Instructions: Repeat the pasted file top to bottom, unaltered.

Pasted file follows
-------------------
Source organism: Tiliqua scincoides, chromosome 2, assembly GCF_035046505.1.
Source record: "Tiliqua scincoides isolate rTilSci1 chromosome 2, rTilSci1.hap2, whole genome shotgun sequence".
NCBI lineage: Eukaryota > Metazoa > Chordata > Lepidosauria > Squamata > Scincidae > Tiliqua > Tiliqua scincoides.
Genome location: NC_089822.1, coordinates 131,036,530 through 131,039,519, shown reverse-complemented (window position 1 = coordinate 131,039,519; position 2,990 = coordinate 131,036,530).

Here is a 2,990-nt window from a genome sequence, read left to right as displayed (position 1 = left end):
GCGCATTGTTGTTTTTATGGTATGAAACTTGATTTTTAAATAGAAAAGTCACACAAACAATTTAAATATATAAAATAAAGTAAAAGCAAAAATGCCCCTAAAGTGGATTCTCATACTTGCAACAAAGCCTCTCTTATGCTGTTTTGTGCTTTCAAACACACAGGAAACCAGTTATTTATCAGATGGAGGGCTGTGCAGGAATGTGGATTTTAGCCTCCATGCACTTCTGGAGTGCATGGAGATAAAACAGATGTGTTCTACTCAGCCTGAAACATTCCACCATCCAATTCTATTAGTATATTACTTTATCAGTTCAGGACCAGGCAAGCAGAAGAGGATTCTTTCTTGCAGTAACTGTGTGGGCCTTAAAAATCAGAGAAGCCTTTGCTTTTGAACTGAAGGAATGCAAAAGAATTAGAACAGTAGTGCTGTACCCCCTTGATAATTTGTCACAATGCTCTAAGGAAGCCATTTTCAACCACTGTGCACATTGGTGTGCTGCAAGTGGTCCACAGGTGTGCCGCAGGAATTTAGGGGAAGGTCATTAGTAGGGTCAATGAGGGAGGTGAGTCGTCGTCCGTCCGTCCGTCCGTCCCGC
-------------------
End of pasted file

Source organism: Tiliqua scincoides, chromosome 2, assembly GCF_035046505.1.
Source record: "Tiliqua scincoides isolate rTilSci1 chromosome 2, rTilSci1.hap2, whole genome shotgun sequence".
NCBI lineage: Eukaryota > Metazoa > Chordata > Lepidosauria > Squamata > Scincidae > Tiliqua > Tiliqua scincoides.
Genome location: NC_089822.1, coordinates 131,036,530 through 131,039,519, shown reverse-complemented (window position 1 = coordinate 131,039,519; position 2,990 = coordinate 131,036,530).

Here is a 2,990-nt window from a genome sequence, read left to right as displayed (position 1 = left end):
GCGCATTGTTGTTTTTATGGTATGAAACTTGATTTTTAAATAGAAAAGTCACACAAACAATTTAAATATATAAAATAAAGTAAAAGCAAAAATGCCCCTAAAGTGGATTCTCATACTTGCAACAAAGCCTCTCTTATGCTGTTTTGTGCTTTCAAACACACAGGAAACCAGTTATTTATCAGATGGAGGGCTGTGCAGGAATGTGGATTTTAGCCTCCATGCACTTCTGGAGTGCATGGAGATAAAACAGATGTGTTCTACTCAGCCTGAAACATTCCACCATCCAATTCTATTAGTATATTACTTTATCAGTTCAGGACCAGGCAAGCAGAAGAGGATTCTTTCTTGCAGTAACTGTGTGGGCCTTAAAAATCAGAGAAGCCTTTGCTTTTGAACTGAAGGAATGCAAAAGAATTAGAACAGTAGTGCTGTACCCCCTTGATAATTTGTCACAATGCTCTAAGGAAGCCATTTTCAACCACTGTGCACATTGGTGTGCTGCAAGTGGTCCACAGGTGTGCCGCAGGAATTTAGGGGAAGGTCATTAGTAGGGTCAATGAGGGAGGTGAGTCGTCGTCCGTCCGTCCGTCCGTCCCGC